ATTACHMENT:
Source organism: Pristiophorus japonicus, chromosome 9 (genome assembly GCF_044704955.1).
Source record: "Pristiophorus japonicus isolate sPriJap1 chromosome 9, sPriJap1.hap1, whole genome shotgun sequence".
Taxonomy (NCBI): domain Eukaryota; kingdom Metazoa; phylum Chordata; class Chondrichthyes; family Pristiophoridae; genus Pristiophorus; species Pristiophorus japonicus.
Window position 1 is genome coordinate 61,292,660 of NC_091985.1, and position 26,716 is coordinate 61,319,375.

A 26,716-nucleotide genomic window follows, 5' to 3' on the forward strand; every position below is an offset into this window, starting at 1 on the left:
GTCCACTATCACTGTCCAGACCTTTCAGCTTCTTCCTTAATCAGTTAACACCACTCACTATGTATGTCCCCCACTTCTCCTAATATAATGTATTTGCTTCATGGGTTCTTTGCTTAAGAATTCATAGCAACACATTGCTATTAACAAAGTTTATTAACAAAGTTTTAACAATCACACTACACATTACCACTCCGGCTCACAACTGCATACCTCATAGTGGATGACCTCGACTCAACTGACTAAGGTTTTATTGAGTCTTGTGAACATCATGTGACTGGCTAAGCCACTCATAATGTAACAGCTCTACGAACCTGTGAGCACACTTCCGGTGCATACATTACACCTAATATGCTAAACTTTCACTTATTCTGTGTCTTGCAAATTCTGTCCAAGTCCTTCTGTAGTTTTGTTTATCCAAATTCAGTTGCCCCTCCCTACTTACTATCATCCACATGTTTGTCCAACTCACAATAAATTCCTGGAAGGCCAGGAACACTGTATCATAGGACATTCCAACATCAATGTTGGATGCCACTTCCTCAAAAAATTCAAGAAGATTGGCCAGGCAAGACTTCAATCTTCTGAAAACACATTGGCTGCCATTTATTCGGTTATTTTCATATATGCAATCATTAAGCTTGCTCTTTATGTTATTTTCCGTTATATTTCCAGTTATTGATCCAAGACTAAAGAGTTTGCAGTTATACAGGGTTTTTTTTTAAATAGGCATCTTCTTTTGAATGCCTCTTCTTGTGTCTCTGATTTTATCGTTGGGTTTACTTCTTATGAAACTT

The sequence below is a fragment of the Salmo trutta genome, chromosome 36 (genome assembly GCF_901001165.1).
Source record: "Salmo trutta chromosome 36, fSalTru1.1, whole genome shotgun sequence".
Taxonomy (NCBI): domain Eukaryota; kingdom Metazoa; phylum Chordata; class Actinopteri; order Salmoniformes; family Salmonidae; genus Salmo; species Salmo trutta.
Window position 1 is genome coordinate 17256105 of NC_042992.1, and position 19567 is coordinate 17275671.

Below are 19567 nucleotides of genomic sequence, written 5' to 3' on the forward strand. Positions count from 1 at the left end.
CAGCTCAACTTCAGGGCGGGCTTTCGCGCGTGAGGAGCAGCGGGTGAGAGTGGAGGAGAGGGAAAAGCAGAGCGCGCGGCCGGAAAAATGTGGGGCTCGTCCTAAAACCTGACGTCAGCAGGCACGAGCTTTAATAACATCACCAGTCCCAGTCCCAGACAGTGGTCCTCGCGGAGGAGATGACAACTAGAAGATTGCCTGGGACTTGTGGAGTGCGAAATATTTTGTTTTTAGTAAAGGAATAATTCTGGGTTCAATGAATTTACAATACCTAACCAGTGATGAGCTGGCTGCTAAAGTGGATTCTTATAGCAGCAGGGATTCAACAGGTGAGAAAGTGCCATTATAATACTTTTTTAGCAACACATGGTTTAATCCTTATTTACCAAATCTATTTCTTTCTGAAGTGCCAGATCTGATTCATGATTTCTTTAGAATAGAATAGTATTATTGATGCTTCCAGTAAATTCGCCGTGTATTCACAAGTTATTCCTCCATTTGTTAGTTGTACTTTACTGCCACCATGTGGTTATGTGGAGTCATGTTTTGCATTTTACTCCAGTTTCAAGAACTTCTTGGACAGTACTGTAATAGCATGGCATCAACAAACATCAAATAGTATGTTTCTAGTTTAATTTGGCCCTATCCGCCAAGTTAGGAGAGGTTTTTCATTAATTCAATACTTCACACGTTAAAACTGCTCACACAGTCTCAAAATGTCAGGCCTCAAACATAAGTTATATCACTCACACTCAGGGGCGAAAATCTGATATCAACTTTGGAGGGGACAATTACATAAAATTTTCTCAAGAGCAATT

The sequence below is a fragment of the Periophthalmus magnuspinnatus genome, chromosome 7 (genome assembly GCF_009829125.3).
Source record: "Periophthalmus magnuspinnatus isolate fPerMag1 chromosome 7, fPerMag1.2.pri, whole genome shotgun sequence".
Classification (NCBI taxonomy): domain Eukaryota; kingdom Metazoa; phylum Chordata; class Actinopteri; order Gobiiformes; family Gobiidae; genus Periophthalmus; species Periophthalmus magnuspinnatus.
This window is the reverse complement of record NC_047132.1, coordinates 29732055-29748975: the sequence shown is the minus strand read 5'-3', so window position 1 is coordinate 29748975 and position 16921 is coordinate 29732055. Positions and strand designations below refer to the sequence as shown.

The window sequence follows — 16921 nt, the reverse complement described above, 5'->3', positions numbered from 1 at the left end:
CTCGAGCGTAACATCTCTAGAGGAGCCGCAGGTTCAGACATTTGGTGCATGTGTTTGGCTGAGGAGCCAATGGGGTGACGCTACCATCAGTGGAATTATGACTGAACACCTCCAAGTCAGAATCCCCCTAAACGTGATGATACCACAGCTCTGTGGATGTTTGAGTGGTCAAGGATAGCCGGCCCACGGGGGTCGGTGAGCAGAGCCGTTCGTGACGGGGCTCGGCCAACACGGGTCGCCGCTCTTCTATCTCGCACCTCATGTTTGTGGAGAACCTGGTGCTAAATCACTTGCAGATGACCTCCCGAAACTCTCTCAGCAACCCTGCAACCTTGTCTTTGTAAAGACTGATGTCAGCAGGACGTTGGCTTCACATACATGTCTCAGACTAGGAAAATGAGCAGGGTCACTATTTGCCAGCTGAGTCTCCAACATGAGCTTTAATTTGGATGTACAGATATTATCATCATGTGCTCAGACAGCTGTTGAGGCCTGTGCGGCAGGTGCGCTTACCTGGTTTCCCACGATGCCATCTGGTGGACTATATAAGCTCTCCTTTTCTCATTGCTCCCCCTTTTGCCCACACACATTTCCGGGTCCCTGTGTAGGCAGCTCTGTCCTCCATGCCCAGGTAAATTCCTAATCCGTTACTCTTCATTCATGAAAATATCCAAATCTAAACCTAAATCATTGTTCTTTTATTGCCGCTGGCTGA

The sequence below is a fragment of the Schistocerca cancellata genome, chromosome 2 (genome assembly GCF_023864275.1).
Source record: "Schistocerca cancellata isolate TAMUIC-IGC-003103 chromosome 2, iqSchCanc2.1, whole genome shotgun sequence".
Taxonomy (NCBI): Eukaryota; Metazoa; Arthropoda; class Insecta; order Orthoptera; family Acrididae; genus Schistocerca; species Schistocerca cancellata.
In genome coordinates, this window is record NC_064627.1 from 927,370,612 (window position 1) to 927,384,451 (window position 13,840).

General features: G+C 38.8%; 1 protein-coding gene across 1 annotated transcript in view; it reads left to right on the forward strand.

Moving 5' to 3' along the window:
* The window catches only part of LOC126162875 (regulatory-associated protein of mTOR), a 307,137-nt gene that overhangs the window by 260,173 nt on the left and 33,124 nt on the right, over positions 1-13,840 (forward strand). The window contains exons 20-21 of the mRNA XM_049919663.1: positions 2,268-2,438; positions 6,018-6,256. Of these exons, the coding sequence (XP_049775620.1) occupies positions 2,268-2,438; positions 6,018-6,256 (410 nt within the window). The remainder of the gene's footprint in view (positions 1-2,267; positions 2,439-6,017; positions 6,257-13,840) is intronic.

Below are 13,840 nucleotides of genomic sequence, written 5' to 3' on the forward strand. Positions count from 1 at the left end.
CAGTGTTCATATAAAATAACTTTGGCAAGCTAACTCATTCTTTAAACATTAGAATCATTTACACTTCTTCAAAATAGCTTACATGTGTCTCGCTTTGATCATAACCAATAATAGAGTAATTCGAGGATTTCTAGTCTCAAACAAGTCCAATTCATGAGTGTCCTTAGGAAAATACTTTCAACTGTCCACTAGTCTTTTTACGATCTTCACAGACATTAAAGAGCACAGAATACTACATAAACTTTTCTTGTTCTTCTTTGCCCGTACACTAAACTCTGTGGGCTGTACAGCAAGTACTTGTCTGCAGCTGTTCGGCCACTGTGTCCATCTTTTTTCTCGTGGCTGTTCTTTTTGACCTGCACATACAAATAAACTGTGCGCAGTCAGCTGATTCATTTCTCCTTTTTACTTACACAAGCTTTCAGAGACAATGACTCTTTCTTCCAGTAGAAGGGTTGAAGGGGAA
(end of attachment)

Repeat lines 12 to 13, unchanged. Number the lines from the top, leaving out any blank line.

CAGCTCAACTTCAGGGCGGGCTTTCGCGCGTGAGGAGCAGCGGGTGAGAGTGGAGGAGAGGGAAAAGCAGAGCGCGCGGCCGGAAAAATGTGGGGCTCGTCCTAAAACCTGACGTCAGCAGGCACGAGCTTTAATAACATCACCAGTCCCAGTCCCAGACAGTGGTCCTCGCGGAGGAGATGACAACTAGAAGATTGCCTGGGACTTGTGGAGTGCGAAATATTTTGTTTTTAGTAAAGGAATAATTCTGGGTTCAATGAATTTACAATACCTAACCAGTGATGAGCTGGCTGCTAAAGTGGATTCTTATAGCAGCAGGGATTCAACAGGTGAGAAAGTGCCATTATAATACTTTTTTAGCAACACATGGTTTAATCCTTATTTACCAAATCTATTTCTTTCTGAAGTGCCAGATCTGATTCATGATTTCTTTAGAATAGAATAGTATTATTGATGCTTCCAGTAAATTCGCCGTGTATTCACAAGTTATTCCTCCATTTGTTAGTTGTACTTTACTGCCACCATGTGGTTATGTGGAGTCATGTTTTGCATTTTACTCCAGTTTCAAGAACTTCTTGGACAGTACTGTAATAGCATGGCATCAACAAACATCAAATAGTATGTTTCTAGTTTAATTTGGCCCTATCCGCCAAGTTAGGAGAGGTTTTTCATTAATTCAATACTTCACACGTTAAAACTGCTCACACAGTCTCAAAATGTCAGGCCTCAAACATAAGTTATATCACTCACACTCAGGGGCGAAAATCTGATATCAACTTTGGAGGGGACAATTACATAAAATTTTCTCAAGAGCAATT

The sequence below is a fragment of the Periophthalmus magnuspinnatus genome, chromosome 7 (genome assembly GCF_009829125.3).